It's only natural to get excited and start sprinting as fast as you can with as much spirit and gusto as you can muster when you start something new, including a new PR program or campaign. This passion and excitement is critical to its success.
But the important elements to any PR program that many tend to forget are focusing on longevity and endurance.
So many times, we jump out of our seats, pulling together our plans, identifying our target reporters and sending out pitches. But if the results aren't immediate or they start slowing down after some initial response, we start getting discouraged and our executives start questioning our processes.
We must always look at PR programs in segments -- both the short-term and the long-term -- and they must work together.
When I ran my first (and only) half-marathon, I mentally broke it into segments, otherwise the entire 13.1 miles seemed practically impossible and I would have failed before even stepping foot on the course. Same thing applies to our PR programs.
We need to look at our immediate and long-term objectives and find ways to weave them together. What do you have to get gone this quarter? How does that change next quarter or the final quarter of the year? Are there messages that can be carried throughout each quarter, but maybe in a different way or from a different angle? Can you convey your messages through different examples or formats?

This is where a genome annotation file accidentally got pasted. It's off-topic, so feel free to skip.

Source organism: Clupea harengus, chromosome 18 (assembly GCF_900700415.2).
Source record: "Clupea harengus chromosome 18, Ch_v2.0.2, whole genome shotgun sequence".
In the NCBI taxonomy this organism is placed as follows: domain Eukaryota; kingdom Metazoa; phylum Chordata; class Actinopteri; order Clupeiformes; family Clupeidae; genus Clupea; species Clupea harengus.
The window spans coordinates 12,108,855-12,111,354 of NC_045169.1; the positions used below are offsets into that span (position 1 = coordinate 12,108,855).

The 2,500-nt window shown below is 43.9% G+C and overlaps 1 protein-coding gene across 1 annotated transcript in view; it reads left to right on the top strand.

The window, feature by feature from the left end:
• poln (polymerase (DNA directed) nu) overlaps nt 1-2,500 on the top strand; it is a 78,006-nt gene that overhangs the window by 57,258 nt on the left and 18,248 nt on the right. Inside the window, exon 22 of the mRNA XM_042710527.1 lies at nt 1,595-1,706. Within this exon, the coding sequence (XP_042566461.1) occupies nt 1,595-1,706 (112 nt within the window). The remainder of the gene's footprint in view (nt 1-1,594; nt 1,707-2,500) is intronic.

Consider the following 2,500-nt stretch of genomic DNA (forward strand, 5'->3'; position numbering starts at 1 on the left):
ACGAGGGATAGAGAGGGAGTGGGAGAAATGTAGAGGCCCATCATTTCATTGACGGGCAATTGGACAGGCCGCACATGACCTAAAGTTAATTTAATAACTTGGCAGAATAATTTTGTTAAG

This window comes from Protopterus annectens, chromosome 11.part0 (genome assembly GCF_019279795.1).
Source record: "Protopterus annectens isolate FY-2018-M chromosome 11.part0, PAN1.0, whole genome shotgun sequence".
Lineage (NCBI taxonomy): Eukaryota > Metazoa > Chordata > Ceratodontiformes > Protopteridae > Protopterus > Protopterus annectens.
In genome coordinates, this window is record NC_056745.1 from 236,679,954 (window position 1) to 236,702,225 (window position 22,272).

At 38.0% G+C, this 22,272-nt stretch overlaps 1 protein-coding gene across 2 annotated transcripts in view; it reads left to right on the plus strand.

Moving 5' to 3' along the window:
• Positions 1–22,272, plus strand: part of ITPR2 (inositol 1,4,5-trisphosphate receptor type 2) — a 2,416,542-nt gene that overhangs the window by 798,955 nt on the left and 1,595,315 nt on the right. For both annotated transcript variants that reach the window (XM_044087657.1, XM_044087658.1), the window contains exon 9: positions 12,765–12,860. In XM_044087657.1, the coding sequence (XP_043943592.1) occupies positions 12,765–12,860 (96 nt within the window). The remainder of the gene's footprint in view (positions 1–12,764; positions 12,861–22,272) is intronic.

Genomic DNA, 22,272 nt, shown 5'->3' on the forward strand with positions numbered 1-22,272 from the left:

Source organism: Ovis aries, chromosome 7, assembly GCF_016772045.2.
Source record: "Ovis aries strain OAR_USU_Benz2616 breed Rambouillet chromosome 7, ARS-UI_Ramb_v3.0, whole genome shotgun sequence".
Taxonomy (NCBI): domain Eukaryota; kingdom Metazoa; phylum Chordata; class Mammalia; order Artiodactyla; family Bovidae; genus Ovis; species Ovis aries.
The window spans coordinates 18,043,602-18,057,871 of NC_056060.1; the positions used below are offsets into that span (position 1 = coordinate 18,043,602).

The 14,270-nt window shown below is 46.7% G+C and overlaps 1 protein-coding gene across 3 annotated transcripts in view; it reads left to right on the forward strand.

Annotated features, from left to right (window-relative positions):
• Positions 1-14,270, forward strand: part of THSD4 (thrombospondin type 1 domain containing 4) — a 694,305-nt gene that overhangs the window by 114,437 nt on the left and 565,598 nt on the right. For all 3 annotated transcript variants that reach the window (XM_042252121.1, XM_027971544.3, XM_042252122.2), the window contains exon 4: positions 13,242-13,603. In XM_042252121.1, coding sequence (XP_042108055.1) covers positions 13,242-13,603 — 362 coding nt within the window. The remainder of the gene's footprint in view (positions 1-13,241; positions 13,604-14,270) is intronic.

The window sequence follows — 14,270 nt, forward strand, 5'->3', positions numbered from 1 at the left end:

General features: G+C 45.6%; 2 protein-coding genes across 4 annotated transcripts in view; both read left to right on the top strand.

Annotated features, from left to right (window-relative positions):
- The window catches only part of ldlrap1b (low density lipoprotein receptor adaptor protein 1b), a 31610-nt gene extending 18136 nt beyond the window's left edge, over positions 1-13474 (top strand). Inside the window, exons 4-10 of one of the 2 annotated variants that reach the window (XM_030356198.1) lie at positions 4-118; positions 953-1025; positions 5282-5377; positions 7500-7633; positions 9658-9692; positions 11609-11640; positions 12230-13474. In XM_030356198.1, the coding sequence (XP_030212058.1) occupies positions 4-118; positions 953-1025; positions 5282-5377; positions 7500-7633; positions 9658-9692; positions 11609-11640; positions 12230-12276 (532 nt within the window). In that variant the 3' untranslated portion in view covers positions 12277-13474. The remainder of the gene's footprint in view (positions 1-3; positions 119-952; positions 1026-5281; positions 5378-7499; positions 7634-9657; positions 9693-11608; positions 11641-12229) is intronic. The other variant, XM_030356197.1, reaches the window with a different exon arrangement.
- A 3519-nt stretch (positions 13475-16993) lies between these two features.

By approaching our PR programs from both perspectives, we get the immediate returns we need to keep the team excited and motivated, but also allow ourselves the endurance to keep it moving -- consistently -- in the months, quarters and years to come.
Welcome to ROAMings, a compilation of thoughts and musings about the PR and media industries. This is an opportunity to discuss the “here and now” of the industry, interesting events or case studies, pivotal moments that affect how we approach PR, etc. It isn’t about brand loyalties or preferences -- and we will not be publishing self-promotional materials or talk about our clients in this setting -- but how those brands, individuals and events are leveraging (or in some cases abandoning) PR.